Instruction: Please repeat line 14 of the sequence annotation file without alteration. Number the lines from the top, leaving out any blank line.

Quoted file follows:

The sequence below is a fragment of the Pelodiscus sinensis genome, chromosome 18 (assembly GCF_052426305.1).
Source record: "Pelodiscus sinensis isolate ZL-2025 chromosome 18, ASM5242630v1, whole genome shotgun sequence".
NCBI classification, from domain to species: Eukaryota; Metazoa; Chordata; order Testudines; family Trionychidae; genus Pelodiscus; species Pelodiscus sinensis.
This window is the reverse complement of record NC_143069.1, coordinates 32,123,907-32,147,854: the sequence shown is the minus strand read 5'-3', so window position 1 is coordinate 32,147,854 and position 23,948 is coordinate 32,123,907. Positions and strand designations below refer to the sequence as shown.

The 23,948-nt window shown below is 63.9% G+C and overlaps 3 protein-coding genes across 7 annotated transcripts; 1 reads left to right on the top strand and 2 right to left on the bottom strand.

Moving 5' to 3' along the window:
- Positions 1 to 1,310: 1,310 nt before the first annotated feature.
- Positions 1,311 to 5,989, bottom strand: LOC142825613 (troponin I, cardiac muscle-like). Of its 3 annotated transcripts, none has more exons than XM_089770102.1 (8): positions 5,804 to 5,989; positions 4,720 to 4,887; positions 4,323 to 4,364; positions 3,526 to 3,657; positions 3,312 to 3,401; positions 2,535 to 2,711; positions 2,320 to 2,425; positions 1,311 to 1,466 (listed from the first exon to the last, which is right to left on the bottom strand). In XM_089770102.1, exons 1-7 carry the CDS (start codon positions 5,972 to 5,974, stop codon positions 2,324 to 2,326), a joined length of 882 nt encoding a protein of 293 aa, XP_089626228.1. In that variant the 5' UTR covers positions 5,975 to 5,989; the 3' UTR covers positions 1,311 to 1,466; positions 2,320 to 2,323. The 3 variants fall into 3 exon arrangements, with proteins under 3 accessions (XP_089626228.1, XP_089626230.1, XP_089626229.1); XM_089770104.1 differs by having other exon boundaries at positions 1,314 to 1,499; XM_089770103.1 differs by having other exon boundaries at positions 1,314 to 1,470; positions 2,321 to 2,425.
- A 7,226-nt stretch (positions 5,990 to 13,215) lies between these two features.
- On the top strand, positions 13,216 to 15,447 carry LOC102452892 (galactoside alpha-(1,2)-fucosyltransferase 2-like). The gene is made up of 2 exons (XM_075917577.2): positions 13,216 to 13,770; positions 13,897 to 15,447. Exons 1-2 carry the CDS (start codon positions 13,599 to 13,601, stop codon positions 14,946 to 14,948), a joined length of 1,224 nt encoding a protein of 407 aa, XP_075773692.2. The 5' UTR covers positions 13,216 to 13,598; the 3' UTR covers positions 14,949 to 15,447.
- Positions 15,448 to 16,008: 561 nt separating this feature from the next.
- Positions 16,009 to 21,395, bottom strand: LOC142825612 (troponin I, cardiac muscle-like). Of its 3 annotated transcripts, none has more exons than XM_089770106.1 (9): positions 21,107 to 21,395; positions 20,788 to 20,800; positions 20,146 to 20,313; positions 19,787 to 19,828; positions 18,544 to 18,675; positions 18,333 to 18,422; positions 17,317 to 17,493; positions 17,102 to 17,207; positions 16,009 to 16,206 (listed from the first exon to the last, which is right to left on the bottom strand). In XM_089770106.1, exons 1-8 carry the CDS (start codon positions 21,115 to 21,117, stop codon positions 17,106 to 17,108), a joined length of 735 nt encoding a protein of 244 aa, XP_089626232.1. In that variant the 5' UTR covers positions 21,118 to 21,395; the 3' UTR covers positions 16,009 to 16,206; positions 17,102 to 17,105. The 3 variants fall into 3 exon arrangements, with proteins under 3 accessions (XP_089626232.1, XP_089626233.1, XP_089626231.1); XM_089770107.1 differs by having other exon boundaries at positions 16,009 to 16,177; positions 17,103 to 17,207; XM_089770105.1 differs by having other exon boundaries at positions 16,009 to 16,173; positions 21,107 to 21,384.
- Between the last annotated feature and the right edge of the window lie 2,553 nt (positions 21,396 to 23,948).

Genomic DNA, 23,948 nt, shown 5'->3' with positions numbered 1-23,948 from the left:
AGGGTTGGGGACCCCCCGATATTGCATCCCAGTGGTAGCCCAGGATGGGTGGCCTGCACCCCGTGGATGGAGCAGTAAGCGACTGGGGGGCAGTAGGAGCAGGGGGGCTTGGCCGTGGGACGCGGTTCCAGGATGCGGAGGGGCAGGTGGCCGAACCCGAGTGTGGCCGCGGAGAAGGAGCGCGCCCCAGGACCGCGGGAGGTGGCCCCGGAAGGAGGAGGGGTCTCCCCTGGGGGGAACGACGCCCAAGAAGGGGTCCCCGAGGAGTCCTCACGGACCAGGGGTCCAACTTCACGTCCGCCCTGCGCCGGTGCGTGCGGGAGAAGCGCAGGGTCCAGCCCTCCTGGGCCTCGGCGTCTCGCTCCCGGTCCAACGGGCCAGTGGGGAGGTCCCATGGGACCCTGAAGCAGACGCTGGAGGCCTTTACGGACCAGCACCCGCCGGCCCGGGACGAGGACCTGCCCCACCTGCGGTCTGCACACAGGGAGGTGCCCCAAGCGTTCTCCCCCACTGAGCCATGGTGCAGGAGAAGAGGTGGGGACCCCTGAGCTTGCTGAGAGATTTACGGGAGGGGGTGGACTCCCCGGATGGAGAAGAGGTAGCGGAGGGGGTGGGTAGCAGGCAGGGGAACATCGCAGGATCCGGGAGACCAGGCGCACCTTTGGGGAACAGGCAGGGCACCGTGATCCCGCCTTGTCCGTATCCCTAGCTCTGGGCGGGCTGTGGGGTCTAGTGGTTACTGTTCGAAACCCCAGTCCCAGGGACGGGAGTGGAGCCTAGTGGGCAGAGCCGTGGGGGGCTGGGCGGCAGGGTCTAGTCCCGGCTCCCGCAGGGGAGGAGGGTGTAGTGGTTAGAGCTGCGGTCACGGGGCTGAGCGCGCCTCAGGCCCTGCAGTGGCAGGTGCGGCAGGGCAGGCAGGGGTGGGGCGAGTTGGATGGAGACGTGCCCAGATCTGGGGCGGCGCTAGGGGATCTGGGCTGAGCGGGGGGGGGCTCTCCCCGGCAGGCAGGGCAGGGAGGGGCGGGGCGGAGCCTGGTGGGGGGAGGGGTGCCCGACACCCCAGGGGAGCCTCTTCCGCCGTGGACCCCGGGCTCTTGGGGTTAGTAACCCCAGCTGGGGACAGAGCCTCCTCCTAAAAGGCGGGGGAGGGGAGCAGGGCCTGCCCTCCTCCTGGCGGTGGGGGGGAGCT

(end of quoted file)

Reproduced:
Genomic DNA, 23,948 nt, shown 5'->3' with positions numbered 1-23,948 from the left: